While he was professor at the University of Stockholm (1895-1906), Vilhelm Bjerknes worked out a synthesis of hydrodynamics and thermodynamics, which was applicable to large-scale circulation in the atmosphere and the oceans. Based on his theorems, he published a programatic paper in 1904 on “The problem of weather forecasting as a problem in mechanics and physics” (Meteorologische Zeitschrift, Wien 21:1-7) where he postulated the procedure now know as numerical weather forecasting.
Once at the Geophysical Institute in Bergen (1917-1926), he laid the foundations of the Bergen School of Meteorology. Bjerknes established a network of weather observations in Norway that collected data that would be of great importance in their later work. Together with his son Jacob, also an acknowledged meteorologist, he put forward the acclaimed “polar front theory”.
In analogy with WWI battlefronts, the meteorological “fronts” form the boundaries between cold and warm air masses and their theories and models suggested that weather activity is concentrated in these relatively narrow zones, where mid-latitude cyclones were proposed to form, live, and decay. Today, practically all weather forecasting is based on Bjerknes principles described in his paper of 1904 and made possible thanks to the enormous computer capabilities of today. The work by Bjerknes marked a turning point in atmospheric science and remains remarkably unaltered to this day.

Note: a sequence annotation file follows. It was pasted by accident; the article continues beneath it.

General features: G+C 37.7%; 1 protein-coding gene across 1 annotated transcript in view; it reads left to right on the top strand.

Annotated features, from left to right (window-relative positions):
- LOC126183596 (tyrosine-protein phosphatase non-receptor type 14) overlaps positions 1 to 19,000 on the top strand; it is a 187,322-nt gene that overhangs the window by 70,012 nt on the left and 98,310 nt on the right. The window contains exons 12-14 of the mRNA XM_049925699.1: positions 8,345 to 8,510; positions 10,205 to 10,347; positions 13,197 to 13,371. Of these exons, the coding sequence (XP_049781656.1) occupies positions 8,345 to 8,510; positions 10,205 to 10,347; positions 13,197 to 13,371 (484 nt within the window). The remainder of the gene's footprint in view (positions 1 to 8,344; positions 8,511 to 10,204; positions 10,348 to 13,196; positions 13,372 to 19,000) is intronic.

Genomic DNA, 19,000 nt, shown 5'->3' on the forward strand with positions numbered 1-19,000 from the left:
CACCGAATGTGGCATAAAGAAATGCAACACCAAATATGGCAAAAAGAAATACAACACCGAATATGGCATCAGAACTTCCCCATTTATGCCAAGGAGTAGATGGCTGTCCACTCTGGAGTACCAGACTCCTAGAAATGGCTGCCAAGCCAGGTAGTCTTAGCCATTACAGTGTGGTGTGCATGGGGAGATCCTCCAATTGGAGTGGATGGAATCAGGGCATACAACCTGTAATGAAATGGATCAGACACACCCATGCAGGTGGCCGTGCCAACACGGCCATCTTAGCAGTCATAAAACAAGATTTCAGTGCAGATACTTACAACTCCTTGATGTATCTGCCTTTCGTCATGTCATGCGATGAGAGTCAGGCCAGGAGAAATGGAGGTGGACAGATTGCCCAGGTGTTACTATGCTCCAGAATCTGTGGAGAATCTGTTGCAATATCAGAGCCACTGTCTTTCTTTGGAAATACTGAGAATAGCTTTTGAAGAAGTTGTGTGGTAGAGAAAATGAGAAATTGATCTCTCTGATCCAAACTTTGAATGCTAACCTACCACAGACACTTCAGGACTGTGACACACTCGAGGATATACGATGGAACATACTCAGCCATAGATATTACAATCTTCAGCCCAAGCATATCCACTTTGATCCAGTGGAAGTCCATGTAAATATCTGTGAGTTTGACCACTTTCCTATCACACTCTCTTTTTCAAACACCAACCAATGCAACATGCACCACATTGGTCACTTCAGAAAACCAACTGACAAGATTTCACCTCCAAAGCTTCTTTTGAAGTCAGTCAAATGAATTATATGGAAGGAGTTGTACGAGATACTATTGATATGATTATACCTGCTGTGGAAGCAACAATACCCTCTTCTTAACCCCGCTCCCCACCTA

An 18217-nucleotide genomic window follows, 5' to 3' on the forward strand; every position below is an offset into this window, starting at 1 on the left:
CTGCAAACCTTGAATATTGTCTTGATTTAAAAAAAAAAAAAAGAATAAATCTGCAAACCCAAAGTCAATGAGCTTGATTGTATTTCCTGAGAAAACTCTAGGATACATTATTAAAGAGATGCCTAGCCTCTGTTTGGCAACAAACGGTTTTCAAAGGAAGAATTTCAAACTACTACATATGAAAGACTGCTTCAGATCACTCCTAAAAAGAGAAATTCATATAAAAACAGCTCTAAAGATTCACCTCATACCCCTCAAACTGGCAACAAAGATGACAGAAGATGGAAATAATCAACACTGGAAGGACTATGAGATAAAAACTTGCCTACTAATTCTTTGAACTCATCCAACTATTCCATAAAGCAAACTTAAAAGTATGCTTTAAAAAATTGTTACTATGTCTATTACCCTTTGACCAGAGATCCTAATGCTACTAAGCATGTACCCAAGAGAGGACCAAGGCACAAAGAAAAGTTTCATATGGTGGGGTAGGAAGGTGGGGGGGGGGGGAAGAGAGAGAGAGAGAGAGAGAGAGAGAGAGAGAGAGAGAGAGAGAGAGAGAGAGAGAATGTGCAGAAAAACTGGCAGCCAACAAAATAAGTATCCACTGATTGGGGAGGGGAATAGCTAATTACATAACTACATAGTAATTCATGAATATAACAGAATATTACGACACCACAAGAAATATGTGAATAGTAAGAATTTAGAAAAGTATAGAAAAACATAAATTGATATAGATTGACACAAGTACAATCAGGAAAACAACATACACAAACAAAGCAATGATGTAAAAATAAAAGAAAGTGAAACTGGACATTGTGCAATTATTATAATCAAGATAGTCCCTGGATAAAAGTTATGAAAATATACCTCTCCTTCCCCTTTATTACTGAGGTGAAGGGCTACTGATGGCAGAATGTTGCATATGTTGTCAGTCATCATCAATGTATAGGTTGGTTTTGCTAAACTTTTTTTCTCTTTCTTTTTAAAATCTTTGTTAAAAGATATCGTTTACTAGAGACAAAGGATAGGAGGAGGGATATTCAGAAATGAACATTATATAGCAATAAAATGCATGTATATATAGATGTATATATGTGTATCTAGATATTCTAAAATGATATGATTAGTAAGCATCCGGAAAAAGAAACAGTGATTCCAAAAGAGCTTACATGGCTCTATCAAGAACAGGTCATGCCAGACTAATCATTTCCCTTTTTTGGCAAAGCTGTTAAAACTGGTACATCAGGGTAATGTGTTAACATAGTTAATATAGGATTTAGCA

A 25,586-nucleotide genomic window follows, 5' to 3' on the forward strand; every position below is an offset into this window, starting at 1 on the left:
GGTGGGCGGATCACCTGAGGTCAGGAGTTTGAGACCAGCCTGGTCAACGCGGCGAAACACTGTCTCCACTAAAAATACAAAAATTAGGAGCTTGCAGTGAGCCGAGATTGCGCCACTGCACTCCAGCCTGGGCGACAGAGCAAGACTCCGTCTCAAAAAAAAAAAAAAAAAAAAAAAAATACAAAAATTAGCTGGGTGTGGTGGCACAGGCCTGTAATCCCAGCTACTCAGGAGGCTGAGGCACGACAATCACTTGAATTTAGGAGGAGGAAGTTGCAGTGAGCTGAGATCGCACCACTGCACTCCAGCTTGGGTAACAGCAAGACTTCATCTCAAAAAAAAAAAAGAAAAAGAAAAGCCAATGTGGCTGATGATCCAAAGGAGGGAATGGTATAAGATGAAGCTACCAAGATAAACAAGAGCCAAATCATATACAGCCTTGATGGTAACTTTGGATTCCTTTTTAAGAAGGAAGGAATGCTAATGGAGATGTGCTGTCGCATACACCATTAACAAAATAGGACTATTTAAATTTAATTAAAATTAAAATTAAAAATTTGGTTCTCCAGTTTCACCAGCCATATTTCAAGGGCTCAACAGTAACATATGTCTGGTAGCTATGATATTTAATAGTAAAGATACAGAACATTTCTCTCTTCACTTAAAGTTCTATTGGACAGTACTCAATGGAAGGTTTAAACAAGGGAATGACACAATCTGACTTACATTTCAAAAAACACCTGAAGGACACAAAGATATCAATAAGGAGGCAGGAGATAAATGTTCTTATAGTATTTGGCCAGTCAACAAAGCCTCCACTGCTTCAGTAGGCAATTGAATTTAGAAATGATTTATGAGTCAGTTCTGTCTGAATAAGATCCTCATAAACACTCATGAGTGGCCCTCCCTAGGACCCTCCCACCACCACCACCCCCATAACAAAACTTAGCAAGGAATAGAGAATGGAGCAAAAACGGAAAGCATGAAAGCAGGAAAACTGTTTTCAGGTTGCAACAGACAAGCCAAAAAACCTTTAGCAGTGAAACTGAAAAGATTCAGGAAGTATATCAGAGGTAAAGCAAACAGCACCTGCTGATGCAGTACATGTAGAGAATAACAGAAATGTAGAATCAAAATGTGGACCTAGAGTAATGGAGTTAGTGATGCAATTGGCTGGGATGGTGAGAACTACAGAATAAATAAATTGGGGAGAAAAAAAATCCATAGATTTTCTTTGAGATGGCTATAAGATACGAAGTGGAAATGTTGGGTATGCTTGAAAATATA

Further, Vilhelm and Jacob Bjerknes conducted several studies of the ocean circulation, air-sea exchange, and climate variability that laid the basis for modern research on climate change and the role of the ocean in the climate system. Jacob Bjerknes carried out pioneer studies on the North Atlantic Oscillation (NAO), by describing its major features and how it influences the currents and temperature conditions in the North Atlantic.
Nowadays the vision provided by the Bjerknes family has been taken further by simulating climate variability in models that couple the atmosphere, land, and oceans, in an attempt to estimate the response of the climate system to driving forces.
The Bjerknes Centre is thus named as a tribute to their efforts.